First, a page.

One challenge with outsider scientists — and with the public at large — is that they are often out-of-touch with how incremental most science is, Bartlett added. Though people love a story of the ostracized maverick like Galileo, those of us who are not scientists have to trust the consensus of experts, he said. It’s not that the minority opinion should be banished from science — it’s just that members of the public are not in a position to judge who’s right or wrong.

“We have to think, ‘Here’s a body of people with tremendous expertise, who have devoted their lives to understanding and building on the work of others,’” Bartlett said. “It’s for them to argue between each other and present us with the best answer they can at that moment.”

Of course, whether the public actually trusts the courts of science is another matter, and today’s movements against climate change and vaccination suggest there is serious room for improvement.

Part of the solution, Wertheim believes, is acknowledging that science can interact in nuanced ways with other beliefs, values, or ways of finding meaning in life.

“There’s a growing tendency to present science as something that has all the answers to everything,” she said, when of course it doesn’t. “It’s no wonder people kick back.”

Outsider scientists just want the same thing as insider scientists, and all humans for that matter, she said: To borrow a phrase from the theoretical biologist Stuart Kauffman, they want to “feel at home in the universe.”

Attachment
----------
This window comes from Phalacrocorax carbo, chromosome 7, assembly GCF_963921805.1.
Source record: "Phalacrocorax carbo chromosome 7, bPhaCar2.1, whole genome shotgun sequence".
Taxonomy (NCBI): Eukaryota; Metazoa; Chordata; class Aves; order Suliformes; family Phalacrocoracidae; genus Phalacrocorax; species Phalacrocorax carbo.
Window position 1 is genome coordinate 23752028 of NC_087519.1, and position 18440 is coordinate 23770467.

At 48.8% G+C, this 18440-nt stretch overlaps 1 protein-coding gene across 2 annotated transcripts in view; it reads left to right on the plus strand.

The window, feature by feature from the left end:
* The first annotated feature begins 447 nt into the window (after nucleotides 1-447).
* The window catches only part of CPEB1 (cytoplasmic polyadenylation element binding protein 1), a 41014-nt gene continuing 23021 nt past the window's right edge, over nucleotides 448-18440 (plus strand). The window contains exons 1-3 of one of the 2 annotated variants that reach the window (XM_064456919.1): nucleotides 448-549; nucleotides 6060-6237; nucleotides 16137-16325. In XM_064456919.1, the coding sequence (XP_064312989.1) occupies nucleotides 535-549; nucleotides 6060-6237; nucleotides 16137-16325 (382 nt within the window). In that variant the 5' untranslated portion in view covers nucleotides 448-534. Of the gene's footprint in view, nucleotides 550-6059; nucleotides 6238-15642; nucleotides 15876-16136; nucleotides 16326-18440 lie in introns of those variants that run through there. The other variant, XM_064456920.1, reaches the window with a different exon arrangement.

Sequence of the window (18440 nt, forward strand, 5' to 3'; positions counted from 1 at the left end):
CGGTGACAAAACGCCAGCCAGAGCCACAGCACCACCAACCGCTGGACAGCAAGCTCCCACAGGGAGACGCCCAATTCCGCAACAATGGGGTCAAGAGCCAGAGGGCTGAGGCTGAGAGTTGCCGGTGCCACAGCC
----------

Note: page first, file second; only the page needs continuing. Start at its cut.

Absence of evidence

The most damning refutation of McCarthy’s hypothesis is “the absence of any pig or pig-related genes in the human genome,” according to Roger Butlin, a professor of evolutionary biology at the University of Sheffield in Britain. Instead, the human genome is “entirely consistent” with the explanation that humans are great apes, most recently sharing an ancestor with living chimps and bonobos, he said.

Butlin is part of a growing community of researchers publishing on how hybridization can indeed contribute to the formation of species. Some of these studies look at something called introgression, the movement of genes or traits from one species to another through hybridization followed by backcrossing. Introgression is what happened with Newfoundland’s white coyotes, and it’s also thought to be responsible for much of the genetic variance in Darwin’s finches, which helped him develop his theory of natural selection. There’s even clear evidence of introgression in humans — not from pigs, but from archaic humans like Neanderthals.

Though he does not like to phrase it as such, McCarthy’s hypothesis basically suggests that the introgression of genes from pigs to chimps gave rise to humans. However, hybrids that can give rise to new species “are typically between closely-related” organisms such as different subspecies of fruit flies or mice, Butlin said — there is no evidence species as disparate as chimps and pigs can procreate.